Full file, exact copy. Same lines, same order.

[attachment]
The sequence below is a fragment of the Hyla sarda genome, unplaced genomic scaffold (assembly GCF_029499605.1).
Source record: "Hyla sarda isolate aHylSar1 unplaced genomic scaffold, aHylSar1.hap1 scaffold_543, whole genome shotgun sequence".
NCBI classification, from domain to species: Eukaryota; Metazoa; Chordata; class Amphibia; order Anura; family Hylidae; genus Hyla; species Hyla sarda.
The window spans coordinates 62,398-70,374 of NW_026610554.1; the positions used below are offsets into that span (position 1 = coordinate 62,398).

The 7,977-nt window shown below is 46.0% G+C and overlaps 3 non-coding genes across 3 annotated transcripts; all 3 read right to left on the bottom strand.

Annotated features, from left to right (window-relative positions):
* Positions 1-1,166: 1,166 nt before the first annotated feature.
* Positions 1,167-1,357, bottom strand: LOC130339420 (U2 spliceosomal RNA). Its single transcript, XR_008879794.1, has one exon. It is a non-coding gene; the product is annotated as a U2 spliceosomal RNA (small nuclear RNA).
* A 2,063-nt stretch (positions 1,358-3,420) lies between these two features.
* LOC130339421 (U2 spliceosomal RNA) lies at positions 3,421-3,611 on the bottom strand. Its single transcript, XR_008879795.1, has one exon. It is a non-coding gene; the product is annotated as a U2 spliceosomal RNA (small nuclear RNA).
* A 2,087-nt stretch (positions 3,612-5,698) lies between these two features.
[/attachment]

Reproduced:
The sequence below is a fragment of the Hyla sarda genome, unplaced genomic scaffold (assembly GCF_029499605.1).
Source record: "Hyla sarda isolate aHylSar1 unplaced genomic scaffold, aHylSar1.hap1 scaffold_543, whole genome shotgun sequence".
NCBI classification, from domain to species: Eukaryota; Metazoa; Chordata; class Amphibia; order Anura; family Hylidae; genus Hyla; species Hyla sarda.
The window spans coordinates 62,398-70,374 of NW_026610554.1; the positions used below are offsets into that span (position 1 = coordinate 62,398).

The 7,977-nt window shown below is 46.0% G+C and overlaps 3 non-coding genes across 3 annotated transcripts; all 3 read right to left on the bottom strand.

Annotated features, from left to right (window-relative positions):
* Positions 1-1,166: 1,166 nt before the first annotated feature.
* Positions 1,167-1,357, bottom strand: LOC130339420 (U2 spliceosomal RNA). Its single transcript, XR_008879794.1, has one exon. It is a non-coding gene; the product is annotated as a U2 spliceosomal RNA (small nuclear RNA).
* A 2,063-nt stretch (positions 1,358-3,420) lies between these two features.
* LOC130339421 (U2 spliceosomal RNA) lies at positions 3,421-3,611 on the bottom strand. Its single transcript, XR_008879795.1, has one exon. It is a non-coding gene; the product is annotated as a U2 spliceosomal RNA (small nuclear RNA).
* A 2,087-nt stretch (positions 3,612-5,698) lies between these two features.